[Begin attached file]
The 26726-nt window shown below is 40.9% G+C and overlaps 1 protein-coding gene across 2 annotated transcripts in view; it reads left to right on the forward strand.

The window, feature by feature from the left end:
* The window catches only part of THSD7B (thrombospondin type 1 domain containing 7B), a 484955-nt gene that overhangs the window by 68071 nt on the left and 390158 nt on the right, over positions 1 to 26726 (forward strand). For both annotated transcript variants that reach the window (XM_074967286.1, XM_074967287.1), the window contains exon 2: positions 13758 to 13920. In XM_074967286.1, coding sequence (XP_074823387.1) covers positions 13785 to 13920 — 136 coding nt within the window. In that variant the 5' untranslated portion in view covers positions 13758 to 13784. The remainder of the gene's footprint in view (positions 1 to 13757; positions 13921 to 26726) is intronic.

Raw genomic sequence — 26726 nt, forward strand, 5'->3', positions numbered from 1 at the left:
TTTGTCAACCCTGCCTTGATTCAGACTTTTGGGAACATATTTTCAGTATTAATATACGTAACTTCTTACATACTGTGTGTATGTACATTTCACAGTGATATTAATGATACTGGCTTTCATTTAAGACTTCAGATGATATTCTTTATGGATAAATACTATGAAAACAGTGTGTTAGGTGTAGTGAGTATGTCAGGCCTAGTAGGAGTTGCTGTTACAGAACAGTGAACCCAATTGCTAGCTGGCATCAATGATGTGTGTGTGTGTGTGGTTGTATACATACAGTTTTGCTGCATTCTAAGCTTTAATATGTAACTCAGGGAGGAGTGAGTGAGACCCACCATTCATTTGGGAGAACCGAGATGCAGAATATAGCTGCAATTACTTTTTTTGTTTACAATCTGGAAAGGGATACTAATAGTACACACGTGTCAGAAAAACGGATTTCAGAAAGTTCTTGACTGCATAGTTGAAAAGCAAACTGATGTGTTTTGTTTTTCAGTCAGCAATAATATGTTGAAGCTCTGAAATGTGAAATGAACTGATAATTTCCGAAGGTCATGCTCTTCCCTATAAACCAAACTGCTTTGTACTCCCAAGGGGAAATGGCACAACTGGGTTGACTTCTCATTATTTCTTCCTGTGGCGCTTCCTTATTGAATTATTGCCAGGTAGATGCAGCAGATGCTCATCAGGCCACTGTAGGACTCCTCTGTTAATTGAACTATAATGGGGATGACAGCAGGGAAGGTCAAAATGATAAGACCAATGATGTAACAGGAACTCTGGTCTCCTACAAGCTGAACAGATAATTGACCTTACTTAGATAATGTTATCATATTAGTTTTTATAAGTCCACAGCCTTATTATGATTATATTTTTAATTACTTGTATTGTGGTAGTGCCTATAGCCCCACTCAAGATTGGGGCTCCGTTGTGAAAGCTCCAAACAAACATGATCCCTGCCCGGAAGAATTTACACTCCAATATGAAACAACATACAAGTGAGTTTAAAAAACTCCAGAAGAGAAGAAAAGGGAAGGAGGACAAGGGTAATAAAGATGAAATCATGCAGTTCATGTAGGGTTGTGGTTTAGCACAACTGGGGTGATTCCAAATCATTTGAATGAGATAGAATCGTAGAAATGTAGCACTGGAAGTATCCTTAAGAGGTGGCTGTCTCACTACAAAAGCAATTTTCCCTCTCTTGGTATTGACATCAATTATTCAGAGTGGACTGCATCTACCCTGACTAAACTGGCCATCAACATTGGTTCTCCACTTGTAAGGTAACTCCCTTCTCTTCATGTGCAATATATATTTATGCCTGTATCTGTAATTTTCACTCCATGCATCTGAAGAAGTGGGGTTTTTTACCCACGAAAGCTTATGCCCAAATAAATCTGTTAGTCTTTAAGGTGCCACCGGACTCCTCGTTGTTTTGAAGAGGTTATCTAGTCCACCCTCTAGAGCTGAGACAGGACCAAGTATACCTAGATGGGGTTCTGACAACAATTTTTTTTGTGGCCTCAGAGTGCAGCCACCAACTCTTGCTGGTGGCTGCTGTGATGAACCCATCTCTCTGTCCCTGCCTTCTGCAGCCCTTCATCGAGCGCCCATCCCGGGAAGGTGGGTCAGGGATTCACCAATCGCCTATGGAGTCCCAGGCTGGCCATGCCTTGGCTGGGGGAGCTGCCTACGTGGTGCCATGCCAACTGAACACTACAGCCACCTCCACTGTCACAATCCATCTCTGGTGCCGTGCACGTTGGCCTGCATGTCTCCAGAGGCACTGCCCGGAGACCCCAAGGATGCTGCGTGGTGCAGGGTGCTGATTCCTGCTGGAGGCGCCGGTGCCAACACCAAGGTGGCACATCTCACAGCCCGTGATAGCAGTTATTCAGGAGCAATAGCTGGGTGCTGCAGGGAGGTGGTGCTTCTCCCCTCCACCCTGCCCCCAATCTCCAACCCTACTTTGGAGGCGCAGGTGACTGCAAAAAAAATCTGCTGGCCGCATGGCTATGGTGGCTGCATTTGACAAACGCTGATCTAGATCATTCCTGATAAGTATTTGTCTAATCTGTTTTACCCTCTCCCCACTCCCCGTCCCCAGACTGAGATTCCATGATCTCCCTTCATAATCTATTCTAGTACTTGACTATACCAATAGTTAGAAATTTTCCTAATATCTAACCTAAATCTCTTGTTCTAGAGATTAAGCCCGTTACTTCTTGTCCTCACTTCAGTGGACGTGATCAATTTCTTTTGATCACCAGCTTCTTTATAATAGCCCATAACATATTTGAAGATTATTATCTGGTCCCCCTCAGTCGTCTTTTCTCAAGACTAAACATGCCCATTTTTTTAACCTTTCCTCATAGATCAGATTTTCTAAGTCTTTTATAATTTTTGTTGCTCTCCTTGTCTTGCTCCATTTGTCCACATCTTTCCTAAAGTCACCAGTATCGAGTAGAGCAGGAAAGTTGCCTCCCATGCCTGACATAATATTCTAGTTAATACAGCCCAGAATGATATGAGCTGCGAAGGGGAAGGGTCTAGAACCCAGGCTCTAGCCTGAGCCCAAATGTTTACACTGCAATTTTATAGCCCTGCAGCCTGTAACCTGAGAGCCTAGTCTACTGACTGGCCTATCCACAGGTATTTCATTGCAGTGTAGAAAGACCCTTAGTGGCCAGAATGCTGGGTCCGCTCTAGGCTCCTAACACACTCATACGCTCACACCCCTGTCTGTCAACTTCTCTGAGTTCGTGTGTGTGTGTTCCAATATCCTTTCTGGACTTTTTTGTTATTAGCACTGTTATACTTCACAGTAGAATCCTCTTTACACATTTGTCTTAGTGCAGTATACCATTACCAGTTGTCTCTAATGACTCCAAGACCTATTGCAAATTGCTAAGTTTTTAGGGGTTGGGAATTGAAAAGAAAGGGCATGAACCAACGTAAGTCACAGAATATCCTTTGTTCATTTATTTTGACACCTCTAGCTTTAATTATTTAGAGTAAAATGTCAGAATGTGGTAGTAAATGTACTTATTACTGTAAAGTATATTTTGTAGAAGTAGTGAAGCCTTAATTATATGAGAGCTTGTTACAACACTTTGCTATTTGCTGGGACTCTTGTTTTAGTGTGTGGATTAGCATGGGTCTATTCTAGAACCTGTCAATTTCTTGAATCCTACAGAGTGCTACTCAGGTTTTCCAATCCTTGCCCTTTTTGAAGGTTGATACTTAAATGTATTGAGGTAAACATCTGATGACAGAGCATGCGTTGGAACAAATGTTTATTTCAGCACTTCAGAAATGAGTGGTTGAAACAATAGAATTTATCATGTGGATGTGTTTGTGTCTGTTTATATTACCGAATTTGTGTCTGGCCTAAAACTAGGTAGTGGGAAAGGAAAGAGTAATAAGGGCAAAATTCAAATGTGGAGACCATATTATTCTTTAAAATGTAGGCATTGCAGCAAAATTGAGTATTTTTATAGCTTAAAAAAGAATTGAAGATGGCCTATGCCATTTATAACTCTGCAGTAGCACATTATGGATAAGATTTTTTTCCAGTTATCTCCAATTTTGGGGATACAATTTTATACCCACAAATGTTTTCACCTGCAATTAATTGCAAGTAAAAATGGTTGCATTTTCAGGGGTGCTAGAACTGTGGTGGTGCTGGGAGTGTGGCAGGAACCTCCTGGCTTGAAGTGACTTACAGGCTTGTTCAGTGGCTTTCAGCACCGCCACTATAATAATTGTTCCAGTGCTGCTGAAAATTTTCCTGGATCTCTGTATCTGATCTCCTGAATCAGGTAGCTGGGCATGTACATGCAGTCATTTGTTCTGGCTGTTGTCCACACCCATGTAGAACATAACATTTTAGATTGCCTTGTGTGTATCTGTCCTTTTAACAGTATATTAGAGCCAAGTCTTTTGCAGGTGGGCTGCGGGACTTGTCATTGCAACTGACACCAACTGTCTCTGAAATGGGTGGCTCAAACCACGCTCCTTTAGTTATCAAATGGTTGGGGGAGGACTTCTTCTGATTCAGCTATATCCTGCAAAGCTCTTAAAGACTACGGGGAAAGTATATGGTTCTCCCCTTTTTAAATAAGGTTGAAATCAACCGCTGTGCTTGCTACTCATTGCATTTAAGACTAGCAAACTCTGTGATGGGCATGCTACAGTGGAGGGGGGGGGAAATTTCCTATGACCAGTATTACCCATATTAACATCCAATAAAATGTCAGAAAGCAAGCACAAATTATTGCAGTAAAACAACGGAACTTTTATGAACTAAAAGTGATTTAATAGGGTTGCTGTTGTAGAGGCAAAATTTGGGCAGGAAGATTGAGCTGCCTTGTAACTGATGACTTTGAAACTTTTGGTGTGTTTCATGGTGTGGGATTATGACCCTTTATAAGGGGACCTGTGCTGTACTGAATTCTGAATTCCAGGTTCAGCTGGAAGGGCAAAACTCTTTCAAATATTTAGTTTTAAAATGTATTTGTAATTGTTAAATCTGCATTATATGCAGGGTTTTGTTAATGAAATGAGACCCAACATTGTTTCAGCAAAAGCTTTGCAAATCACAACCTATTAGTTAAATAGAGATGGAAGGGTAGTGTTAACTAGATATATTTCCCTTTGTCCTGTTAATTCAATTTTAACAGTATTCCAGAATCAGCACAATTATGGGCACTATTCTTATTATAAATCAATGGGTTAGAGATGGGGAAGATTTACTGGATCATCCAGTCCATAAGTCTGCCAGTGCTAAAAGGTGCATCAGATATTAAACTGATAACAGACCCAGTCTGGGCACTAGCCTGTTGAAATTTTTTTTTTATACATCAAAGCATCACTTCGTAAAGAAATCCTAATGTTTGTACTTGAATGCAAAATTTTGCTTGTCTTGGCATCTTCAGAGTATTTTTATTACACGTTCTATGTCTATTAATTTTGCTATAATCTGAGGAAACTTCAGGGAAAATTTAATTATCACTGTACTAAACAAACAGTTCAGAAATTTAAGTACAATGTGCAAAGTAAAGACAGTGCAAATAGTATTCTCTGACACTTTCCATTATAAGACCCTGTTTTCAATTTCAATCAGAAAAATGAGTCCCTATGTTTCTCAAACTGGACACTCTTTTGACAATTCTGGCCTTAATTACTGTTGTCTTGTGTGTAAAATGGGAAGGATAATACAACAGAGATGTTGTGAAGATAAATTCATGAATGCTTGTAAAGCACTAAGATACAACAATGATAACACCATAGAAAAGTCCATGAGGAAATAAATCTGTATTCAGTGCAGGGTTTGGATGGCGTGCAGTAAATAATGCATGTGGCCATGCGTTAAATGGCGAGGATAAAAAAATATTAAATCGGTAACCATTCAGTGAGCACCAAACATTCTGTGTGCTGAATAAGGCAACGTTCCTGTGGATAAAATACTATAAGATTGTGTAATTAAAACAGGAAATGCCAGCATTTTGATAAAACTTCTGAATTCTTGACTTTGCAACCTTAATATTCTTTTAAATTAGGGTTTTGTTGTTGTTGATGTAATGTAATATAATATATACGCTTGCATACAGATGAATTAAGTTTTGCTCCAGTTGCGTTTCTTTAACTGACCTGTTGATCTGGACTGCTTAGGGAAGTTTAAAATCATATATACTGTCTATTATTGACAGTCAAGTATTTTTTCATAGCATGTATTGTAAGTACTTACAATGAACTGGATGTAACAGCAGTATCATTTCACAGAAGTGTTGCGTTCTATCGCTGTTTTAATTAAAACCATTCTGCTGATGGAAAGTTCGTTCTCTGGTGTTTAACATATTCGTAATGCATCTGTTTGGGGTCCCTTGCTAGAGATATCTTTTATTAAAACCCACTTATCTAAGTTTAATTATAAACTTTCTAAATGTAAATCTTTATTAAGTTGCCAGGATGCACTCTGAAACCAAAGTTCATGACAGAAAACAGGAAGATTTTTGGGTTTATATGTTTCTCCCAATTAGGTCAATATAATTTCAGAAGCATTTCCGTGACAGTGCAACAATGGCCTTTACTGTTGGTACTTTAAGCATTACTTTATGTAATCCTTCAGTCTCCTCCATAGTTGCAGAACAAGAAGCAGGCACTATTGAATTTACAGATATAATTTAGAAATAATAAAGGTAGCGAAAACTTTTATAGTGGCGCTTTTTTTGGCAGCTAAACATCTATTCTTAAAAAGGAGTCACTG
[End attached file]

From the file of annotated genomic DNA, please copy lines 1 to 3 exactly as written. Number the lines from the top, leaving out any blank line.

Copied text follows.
The 26726-nt window shown below is 40.9% G+C and overlaps 1 protein-coding gene across 2 annotated transcripts in view; it reads left to right on the forward strand.

The window, feature by feature from the left end:
* The window catches only part of THSD7B (thrombospondin type 1 domain containing 7B), a 484955-nt gene that overhangs the window by 68071 nt on the left and 390158 nt on the right, over positions 1 to 26726 (forward strand). For both annotated transcript variants that reach the window (XM_074967286.1, XM_074967287.1), the window contains exon 2: positions 13758 to 13920. In XM_074967286.1, coding sequence (XP_074823387.1) covers positions 13785 to 13920 — 136 coding nt within the window. In that variant the 5' untranslated portion in view covers positions 13758 to 13784. The remainder of the gene's footprint in view (positions 1 to 13757; positions 13921 to 26726) is intronic.